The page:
I have a close and loving relationship with my family, they are always there for me… in prayer and in aid. I also have friends and the women of my church’s WhatsApp group if I need them. My lifelines are present and strong.
If you ever need them there is a webpage of resources here:
I wasn’t certain what to write about today but I took a snap of my hand and it sparked! The Bloganuary question today was ‘What brings you joy’ and my hand is a part of that.
I have small hands (I am small so no big shock there) and I can use them both – not ambidexterous but crafty! I crochet and knit, write and cook, play musical instruments and play with my niece. I find joy in making things, in crafting and cooking, writing long hand and typing. When I was a teenager my left hand was trapped in a piano lid while I was playing, school wasn’t fun, and I had to have physio to help the healing. Being a hand down still worries me sometimes, I fear losing what I do for relaxation – even reading uses both hands!
For Christmas 2020 my parents bought me a UV lamp and the initial pieces needed to do gel nails – only on myself and mum, no beautician need worry. I pretty much always have my nails painted now, ‘chocolate delight’ by Mylee at the moment as shown above.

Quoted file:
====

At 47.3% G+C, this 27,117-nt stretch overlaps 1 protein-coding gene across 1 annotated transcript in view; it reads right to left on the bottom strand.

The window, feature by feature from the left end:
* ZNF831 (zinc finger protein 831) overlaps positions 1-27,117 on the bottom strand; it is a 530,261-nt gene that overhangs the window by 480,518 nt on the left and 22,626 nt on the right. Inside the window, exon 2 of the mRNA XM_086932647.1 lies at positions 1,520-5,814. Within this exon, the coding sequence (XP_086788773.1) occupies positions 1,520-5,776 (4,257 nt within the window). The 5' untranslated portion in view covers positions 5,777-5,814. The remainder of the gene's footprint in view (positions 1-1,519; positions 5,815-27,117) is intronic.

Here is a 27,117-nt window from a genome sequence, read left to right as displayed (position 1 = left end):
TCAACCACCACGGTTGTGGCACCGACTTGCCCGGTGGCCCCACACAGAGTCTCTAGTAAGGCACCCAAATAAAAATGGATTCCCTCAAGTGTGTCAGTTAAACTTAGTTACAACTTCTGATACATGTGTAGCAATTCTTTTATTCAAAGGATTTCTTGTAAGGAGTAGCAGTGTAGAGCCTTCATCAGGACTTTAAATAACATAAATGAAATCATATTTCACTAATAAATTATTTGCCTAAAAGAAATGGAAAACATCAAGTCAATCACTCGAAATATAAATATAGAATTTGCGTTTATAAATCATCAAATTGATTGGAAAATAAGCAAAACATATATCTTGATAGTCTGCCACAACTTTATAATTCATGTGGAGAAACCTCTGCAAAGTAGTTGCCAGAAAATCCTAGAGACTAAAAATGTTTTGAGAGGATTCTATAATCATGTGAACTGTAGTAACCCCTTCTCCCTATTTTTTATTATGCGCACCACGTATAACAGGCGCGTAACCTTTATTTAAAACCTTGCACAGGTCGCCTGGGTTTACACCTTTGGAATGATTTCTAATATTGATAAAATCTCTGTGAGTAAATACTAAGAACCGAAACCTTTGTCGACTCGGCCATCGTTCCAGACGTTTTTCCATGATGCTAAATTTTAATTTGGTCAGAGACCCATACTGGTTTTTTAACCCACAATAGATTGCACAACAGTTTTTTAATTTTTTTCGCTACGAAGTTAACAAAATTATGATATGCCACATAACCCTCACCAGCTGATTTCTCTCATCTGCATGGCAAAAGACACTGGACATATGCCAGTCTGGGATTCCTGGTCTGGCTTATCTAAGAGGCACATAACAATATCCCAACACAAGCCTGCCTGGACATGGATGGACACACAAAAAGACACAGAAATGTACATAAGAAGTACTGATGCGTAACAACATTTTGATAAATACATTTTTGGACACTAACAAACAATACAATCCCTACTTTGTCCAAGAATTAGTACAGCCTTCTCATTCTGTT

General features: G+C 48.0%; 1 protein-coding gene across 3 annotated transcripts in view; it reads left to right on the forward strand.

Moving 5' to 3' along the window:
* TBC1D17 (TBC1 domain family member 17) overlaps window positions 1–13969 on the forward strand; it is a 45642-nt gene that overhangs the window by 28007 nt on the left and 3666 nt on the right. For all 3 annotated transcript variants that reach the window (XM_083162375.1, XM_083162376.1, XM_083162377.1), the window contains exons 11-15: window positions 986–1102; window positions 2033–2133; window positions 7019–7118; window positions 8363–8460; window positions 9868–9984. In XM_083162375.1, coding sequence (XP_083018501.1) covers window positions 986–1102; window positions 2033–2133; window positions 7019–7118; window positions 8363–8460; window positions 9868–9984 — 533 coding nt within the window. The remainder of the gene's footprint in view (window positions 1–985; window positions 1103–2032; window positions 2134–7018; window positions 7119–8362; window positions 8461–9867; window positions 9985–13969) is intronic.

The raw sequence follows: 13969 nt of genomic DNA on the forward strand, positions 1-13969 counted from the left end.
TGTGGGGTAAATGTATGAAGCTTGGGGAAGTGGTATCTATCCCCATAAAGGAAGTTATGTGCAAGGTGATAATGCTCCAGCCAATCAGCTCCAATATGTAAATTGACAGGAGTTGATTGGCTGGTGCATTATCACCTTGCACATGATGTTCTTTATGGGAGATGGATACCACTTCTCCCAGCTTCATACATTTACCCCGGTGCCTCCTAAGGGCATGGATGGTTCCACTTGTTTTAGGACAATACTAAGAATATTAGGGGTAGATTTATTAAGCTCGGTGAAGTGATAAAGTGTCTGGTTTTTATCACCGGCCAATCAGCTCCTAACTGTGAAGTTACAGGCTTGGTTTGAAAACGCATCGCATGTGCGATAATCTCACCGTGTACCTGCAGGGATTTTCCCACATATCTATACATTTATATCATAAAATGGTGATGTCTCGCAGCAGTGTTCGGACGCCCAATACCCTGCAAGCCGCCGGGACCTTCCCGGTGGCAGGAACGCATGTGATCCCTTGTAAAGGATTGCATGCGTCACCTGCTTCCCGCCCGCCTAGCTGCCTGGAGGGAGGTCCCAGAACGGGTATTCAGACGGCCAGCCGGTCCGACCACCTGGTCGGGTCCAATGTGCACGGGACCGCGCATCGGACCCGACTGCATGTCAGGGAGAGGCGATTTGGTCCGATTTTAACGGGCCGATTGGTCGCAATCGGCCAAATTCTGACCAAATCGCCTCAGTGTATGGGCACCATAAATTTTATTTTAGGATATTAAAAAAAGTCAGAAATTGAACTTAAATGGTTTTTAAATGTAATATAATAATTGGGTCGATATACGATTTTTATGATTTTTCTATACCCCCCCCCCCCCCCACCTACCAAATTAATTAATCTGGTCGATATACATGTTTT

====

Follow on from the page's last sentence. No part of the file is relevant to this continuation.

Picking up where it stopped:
When I was at my heaviest I felt disconnected from my body in a way, out of step with how I wanted to see myself. I could however have pretty hands, even if I did not like what I saw in the mirror and ran away from photographers, only rarely caught in the lens.
This is a disjointed splurge of words but I invite you to think on two things; your hands and how you can spark joy (without wanting to throw out all your belongings – no offense meant).
Today I finished a book that I had been enjoying since just before Christmas – on Kindle so read paper books over the holidays.
This was a beautiful book to read, accurate to the period (to the best of my knowledge) and lyrically written. The detail about the household and lives of women were fantastic and the imaginings of Shakespeare’s life were true to what we know. The story concerns the loss of a child, the titular Hamnet, who we know lived but we do not know how he died – only that he did. In this tale he is taken by plague but in the excellent film ‘All is True’ he drowns while playing.